With two promising COVID-19 vaccines in the works, it seems that the end of the pandemic is within sight. But like nearly every public health expert says – we won’t be fully safe from the virus until we are vaccinated.
For college campuses like GW, widespread inoculation means reopening. But we must ensure everyone receives the vaccine so we can safely return to campus. Once it becomes widely and equitably available, administrators must require all students – except for those with a medical exemption – to receive the vaccine if they want to come back to campus and return to normal.
The simple truth is that a vaccine is the best way to ward off sickness and decrease the devastating death toll of the coronavirus. We wear masks because there is no vaccine. We remain 6 feet away from one another because there is no vaccine for a virus that has plagued the country and world. A vaccine is our best bet for not getting sick. We have a responsibility to protect our health and the health of other people at risk of sickness.
The University currently accepts religious exemptions to a vaccine. But when we’re talking life and death, that exemption should not apply. We need to get back to reality, and people should only receive an exemption to the vaccine if it will only make them sicker. This pandemic has destructed the country because we don’t have any type of widespread immunity against the virus. In that case, the University has a responsibility to ensure every student has the lowest chances of contracting COVID-19 – and that means only accepting waivers for medical conditions.
Since everyone who attends GW needs to have some form of health insurance, either through a private provider or the University’s insurance, it would not be an extreme burden on the student for the University to create this mandate. To ensure that everyone gets this vaccine, GW would only need to add it to the list of required immunizations and place a hold on a student’s account if they fail to provide documentation.
GW should also verify that non-U.S. citizens, like international students or DACA recipients, can access the vaccine. The Trump administration has made it clear that the vaccine will be made available to U.S. citizens. Should this come to pass, officials will need to step in to guarantee that all non-citizens get the vaccine. GW stepped in to provide vaccines during the swine flu epidemic, so it is not far from reason to assume they would be able to do the same in this situation.
COVID-19 has resulted in serious losses in revenue for the University, so not only is it practical to promote vaccination on a public health standpoint but also practical from a monetary standpoint. The virus has caused drops in student enrollment, significant losses in revenue from housing, the cancellation of many of our sports programs and widespread layoffs of faculty and staff. Continually testing everyone on campus is also much more expensive than simply making sure that everyone gets vaccinated.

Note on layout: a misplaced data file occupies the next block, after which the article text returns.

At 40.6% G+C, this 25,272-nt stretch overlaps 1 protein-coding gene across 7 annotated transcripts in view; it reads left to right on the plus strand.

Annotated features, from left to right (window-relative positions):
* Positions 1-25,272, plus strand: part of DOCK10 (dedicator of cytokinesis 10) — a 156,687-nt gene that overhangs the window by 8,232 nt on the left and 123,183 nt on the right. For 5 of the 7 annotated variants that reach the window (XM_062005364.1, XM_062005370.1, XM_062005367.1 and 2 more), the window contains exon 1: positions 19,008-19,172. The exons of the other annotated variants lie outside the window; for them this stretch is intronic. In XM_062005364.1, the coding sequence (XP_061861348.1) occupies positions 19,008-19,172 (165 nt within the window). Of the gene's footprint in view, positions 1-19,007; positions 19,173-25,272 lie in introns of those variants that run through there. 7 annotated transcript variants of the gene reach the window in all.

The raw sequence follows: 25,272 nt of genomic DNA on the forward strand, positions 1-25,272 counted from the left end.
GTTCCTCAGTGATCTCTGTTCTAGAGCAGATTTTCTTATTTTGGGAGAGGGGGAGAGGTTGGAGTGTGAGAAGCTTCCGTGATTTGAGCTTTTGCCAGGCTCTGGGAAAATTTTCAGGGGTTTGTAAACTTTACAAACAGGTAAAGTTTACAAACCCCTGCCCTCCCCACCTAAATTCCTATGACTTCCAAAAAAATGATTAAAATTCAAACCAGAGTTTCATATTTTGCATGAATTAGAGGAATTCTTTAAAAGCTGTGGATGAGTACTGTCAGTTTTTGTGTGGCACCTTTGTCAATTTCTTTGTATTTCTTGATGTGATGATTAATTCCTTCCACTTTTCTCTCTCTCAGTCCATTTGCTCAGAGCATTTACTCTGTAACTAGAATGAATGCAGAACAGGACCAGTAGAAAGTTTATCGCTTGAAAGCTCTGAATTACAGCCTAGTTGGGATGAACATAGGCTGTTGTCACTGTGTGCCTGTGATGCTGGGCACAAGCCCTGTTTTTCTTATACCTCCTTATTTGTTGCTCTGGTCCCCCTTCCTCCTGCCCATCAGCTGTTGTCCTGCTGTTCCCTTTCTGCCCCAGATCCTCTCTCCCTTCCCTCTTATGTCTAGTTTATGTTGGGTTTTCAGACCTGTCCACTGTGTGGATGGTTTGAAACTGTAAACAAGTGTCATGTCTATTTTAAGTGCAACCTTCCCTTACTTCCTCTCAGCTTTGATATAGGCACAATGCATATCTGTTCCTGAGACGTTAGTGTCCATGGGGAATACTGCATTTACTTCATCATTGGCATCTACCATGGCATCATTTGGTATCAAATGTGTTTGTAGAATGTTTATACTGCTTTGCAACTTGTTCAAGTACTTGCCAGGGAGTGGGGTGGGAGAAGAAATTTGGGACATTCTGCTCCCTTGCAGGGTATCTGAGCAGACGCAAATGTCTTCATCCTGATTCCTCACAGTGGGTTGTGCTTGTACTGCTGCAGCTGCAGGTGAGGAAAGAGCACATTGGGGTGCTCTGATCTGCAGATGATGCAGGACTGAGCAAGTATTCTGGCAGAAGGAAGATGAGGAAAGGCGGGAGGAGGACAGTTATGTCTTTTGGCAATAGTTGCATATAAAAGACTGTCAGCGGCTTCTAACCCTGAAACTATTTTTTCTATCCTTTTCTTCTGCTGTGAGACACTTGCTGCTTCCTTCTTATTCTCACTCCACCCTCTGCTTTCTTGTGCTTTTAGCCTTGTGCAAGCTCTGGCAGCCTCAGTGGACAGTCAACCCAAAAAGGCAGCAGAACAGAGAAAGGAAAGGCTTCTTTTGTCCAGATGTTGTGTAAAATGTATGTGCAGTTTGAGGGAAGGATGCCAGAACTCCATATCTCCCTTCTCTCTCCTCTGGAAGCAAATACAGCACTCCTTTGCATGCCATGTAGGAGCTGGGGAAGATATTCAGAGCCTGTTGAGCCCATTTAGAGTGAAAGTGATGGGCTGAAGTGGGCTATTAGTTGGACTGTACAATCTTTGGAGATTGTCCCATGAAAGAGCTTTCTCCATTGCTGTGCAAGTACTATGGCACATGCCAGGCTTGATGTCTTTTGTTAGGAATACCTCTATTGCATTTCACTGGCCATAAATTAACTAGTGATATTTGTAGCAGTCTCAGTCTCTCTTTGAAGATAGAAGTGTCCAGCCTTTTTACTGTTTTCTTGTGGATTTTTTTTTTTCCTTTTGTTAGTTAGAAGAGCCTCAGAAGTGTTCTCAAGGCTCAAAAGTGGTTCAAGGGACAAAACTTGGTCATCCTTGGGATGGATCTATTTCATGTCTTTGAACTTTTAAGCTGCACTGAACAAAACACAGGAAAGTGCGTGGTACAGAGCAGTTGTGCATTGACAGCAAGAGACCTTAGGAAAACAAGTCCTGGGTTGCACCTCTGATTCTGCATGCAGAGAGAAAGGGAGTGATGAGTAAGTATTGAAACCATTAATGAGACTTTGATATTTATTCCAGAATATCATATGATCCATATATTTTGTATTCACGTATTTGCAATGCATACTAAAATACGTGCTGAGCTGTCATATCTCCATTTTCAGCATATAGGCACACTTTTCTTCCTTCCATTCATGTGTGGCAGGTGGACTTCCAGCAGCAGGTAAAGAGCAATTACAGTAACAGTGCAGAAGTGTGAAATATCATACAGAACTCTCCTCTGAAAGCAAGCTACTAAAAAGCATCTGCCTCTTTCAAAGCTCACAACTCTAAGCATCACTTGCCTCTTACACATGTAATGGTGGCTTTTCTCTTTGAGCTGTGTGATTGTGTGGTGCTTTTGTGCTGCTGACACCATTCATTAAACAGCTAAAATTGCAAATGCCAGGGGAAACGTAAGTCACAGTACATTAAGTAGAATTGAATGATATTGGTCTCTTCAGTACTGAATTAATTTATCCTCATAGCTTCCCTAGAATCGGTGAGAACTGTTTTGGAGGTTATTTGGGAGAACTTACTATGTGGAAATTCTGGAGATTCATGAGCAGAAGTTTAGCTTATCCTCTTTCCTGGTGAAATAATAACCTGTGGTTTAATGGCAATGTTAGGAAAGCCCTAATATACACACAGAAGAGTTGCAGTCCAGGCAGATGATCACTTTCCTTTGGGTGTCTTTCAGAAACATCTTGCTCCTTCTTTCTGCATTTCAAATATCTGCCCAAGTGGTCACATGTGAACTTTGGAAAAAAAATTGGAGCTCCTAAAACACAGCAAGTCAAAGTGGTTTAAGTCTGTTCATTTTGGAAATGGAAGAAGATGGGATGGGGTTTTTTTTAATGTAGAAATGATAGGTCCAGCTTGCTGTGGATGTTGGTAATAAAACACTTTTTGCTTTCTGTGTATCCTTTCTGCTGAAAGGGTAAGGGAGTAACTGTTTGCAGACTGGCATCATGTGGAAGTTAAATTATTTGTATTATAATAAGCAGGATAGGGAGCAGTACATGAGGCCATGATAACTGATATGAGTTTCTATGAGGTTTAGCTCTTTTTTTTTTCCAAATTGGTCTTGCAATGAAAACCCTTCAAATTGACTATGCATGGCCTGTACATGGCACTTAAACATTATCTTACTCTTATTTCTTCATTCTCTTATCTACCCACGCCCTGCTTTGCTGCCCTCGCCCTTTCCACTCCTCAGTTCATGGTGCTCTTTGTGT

The only way to create the most amount of safety on campus is if everyone who is able to get the vaccine, gets it. Aside from the medical exemptions that can hinder the most vulnerable among us to get a vaccine, there is no reason somebody should not be vaccinated. GW is a private institution, a non-religious entity that has the ability to set and maintain its own rules and regulations. The religious exemption to vaccines that GW has provided for many of its “mandatory” inoculations should not be allowed in this situation. If a student has serious religious objections to the University’s decision, there is nothing stopping them from going somewhere else. We are all customers in this situation, with GW’s education and facilities being the product. This situation is no different than the “no shoes, no shirt, no service” signs seen in restaurants and bars across the country.
At the end of the day, this virus has taken the lives of more than 200,000 Americans, grounded the U.S. economy to a halting stop, significantly disrupted the lives of everyone and permanently altered many GW students’ college experiences. The vaccine is the closest thing we have to getting back to our pre-pandemic lives and recovering from this dark period in our history. If students want to get back to campus, get back into classrooms and get back into the swing of things, and if the University wants to recover from the slump this pandemic has caused, the vaccine must be completely mandatory.
The editorial board is composed of Hatchet staff members and operates separately from the newsroom. This week’s piece was written by opinions editor Hannah Thacker and contributing opinions editor Andrew Sugrue, based on discussions with managing director Kiran Hoeffner-Shah, managing editor Parth Kotak, sports editor Emily Maise, culture editor Anna Boone and design editor Olivia Columbus.
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